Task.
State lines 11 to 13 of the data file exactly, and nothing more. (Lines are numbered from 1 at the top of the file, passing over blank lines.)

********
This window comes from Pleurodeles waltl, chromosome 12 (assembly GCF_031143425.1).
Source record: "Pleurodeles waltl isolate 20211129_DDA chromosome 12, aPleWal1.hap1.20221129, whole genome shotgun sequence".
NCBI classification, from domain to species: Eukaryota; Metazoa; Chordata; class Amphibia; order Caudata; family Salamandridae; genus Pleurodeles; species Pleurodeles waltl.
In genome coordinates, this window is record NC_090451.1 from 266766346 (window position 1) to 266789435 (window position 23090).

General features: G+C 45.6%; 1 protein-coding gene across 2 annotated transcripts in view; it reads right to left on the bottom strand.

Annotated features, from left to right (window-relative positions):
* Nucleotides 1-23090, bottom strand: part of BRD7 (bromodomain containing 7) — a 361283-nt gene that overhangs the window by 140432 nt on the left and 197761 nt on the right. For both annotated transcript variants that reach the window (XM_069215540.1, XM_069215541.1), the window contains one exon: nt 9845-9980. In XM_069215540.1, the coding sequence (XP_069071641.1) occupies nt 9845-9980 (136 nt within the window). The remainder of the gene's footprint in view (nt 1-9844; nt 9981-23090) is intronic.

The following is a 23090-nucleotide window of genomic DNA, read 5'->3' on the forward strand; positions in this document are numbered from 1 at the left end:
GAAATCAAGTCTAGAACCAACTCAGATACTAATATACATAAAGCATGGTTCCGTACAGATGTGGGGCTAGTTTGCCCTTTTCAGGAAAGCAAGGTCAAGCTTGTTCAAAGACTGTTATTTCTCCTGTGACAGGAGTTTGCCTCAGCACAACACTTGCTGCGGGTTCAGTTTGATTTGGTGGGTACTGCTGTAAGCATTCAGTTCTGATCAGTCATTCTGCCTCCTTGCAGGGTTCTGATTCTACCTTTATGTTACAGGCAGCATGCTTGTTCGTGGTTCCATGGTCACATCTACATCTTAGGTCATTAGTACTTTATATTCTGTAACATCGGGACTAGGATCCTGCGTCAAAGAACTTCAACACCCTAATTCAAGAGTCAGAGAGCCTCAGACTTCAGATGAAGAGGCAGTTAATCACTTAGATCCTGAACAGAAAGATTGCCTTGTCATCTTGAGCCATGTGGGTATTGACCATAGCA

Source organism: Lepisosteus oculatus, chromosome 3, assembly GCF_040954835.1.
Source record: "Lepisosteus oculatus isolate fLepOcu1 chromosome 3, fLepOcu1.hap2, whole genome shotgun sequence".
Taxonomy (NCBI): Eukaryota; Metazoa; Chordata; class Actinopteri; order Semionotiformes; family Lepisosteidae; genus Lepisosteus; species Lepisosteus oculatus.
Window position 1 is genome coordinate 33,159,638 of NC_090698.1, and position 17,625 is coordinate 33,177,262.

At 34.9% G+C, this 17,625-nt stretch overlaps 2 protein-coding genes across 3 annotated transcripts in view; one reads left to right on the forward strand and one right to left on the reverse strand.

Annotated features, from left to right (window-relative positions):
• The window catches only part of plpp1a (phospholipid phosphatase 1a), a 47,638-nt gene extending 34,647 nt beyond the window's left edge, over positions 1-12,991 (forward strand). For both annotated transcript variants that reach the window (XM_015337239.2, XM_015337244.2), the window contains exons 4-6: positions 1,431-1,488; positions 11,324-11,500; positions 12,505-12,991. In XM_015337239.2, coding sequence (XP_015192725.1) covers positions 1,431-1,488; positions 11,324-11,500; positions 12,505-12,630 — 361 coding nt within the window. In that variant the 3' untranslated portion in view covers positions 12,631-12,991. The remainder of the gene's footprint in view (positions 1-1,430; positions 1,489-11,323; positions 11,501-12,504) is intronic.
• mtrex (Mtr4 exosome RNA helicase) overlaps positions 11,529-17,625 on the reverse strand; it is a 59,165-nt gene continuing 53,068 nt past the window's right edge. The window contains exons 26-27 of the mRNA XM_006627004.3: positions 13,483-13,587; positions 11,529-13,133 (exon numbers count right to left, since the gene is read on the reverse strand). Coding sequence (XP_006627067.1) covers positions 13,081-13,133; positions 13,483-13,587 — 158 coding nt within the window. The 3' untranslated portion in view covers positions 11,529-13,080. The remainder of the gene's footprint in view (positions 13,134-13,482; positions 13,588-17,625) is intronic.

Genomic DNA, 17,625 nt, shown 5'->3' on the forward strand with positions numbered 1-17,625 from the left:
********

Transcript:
Source record: "Lepisosteus oculatus isolate fLepOcu1 chromosome 3, fLepOcu1.hap2, whole genome shotgun sequence".
Taxonomy (NCBI): Eukaryota; Metazoa; Chordata; class Actinopteri; order Semionotiformes; family Lepisosteidae; genus Lepisosteus; species Lepisosteus oculatus.
Window position 1 is genome coordinate 33,159,638 of NC_090698.1, and position 17,625 is coordinate 33,177,262.